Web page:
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ONC+ Developer's Guide     Oracle Solaris 11 Express 11/10
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Document Information


1.  Introduction to ONC+ Technologies

2.  Introduction to TI-RPC

3.  rpcgen Programming Guide

4.  Programmer's Interface to RPC

5.  Advanced RPC Programming Techniques

6.  Porting From TS-RPC to TI-RPC

7.  Multithreaded RPC Programming

8.  Extensions to the Sun RPC Library

9.  NIS+ Programming Guide

A.  XDR Technical Note

What Is XDR?

Canonical Standard

XDR Library

XDR Library Primitives

Memory Requirements for XDR Routines

Number Filters

Floating-Point Filters

Enumeration Filters

No-Data Routine

Constructed Data Type Filters


Byte Arrays


Array Example 1

Array Example 2

Array Example 3

Opaque Data

Fixed-Length Arrays

Discriminated Unions

Discriminated Union Example


Pointer Example

Pointer Semantics

Nonfilter Primitives

Operation Directions

Stream Access

Standard I/O Streams

Memory Streams

Record TCP/IP Streams

XDR Stream Implementation

XDR Object

Advanced XDR Topics

Linked Lists

B.  RPC Protocol and Language Specification

C.  XDR Protocol Specification

D.  RPC Code Examples

E.  portmap Utility

F.  Writing a Port Monitor With the Service Access Facility (SAF)



Advanced XDR Topics

This section describes techniques for passing data structures that are not covered in the preceding sections. Such structures include linked lists of arbitrary lengths. Unlike the simpler examples covered in the previous sections, the following examples are written using both the XDR C library routines and the XDR data description language. Appendix C, XDR Protocol Specification describes this language in detail.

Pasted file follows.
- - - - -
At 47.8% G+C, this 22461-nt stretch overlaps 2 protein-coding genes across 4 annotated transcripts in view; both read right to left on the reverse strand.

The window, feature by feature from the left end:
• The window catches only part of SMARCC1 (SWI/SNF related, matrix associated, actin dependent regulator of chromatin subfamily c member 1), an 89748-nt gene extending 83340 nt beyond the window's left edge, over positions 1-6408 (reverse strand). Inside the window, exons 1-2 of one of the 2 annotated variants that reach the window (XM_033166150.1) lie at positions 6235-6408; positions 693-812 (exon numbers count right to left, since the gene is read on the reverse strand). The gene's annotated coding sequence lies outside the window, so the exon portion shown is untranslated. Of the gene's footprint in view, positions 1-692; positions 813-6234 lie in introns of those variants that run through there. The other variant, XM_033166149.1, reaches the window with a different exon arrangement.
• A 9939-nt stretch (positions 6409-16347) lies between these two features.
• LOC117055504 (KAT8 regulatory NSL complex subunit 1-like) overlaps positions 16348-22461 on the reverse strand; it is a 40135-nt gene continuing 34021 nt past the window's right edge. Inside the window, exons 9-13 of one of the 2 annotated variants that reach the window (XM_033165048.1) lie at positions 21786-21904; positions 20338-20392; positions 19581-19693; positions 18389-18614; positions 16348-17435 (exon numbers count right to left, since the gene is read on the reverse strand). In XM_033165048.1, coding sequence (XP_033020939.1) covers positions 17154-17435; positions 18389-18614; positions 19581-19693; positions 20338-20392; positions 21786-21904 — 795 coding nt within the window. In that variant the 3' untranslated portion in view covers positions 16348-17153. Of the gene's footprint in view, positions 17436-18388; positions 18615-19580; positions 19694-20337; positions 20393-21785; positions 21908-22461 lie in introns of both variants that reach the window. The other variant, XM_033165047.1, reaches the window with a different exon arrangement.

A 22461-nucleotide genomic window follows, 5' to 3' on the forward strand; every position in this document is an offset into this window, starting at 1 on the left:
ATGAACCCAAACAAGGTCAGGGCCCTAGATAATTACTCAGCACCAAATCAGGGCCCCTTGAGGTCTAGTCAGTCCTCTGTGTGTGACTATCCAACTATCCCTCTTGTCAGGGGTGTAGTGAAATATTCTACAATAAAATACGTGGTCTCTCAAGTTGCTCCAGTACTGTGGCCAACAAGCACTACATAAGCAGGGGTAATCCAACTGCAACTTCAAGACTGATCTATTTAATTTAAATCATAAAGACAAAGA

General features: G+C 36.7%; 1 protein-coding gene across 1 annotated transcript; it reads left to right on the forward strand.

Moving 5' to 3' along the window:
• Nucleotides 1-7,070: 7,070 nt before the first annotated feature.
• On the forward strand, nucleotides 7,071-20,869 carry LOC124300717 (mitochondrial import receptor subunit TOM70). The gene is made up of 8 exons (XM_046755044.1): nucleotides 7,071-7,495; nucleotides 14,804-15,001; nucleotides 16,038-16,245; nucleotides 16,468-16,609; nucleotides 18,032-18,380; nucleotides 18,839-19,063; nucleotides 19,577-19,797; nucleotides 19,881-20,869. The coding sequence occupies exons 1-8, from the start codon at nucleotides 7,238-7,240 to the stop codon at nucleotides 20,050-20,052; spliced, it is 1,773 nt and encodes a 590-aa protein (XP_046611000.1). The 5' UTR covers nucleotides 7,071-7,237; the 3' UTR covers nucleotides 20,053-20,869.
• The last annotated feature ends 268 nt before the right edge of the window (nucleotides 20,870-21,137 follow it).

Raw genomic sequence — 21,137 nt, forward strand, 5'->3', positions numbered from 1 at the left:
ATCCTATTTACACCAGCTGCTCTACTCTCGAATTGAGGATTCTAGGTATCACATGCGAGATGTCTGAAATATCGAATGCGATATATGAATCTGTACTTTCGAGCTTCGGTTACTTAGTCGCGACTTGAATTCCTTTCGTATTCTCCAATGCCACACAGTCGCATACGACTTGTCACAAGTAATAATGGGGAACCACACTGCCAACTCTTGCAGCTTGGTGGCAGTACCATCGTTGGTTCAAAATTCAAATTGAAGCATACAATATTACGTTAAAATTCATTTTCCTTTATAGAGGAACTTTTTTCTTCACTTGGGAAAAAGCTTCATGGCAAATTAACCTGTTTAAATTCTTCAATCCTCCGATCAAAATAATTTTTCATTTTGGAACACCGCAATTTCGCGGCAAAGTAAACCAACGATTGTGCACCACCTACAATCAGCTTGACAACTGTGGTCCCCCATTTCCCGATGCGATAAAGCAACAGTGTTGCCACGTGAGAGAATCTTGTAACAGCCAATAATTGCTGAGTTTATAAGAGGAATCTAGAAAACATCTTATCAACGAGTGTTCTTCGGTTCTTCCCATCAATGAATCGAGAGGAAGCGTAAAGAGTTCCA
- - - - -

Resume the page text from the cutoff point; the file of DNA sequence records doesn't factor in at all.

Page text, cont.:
Linked Lists

The Pointer Example presented a C data structure and its associated XDR routines for an individual's gross assets and liabilities. The following code example uses a linked list to duplicate the pointer example.

Example A-14 Linked List

struct gnumbers {
     int g_assets;
     int g_liabilities;

xdr_gnumbers(xdrs, gp)
     XDR *xdrs;
     struct gnumbers *gp;
     return(xdr_int(xdrs, &(gp->g_assets) &&
              xdr_int(xdrs, &(gp->g_liabilities)));

Now assume that you want to implement a linked list of such information. A data structure could be constructed as follows.

struct gnumbers_node {
   struct gnumbers gn_numbers;
      struct gnumbers_node *gn_next;
typedef struct gnumbers_node *gnumbers_list;

Think of the head of the linked list as the data object. That is, the head is not merely a convenient shorthand for a structure. Similarly, the gn_next field is used to indicate whether the object has terminated. Unfortunately, if the object continues, the gn_next field is also the address of where it continues. The link addresses carry no useful information when the object is serialized.

The XDR data description of this linked list is described by the recursive declaration of gnumbers_list.

struct gnumbers {
      int g_assets;
      int g_liabilities;
struct gnumbers_node {
      gnumbers gn_numbers;
      gnumbers_node *gn_next;

In this description, the Boolean indicates more data follows. If the Boolean is FALSE, it is the last data field of the structure. If it is TRUE, it is followed by a gnumbers structure and, recursively, by a gnumbers_list. Note that the C declaration has no Boolean explicitly declared in it, though the gn_next field implicitly carries the information. The XDR data description has no pointer explicitly declared in it.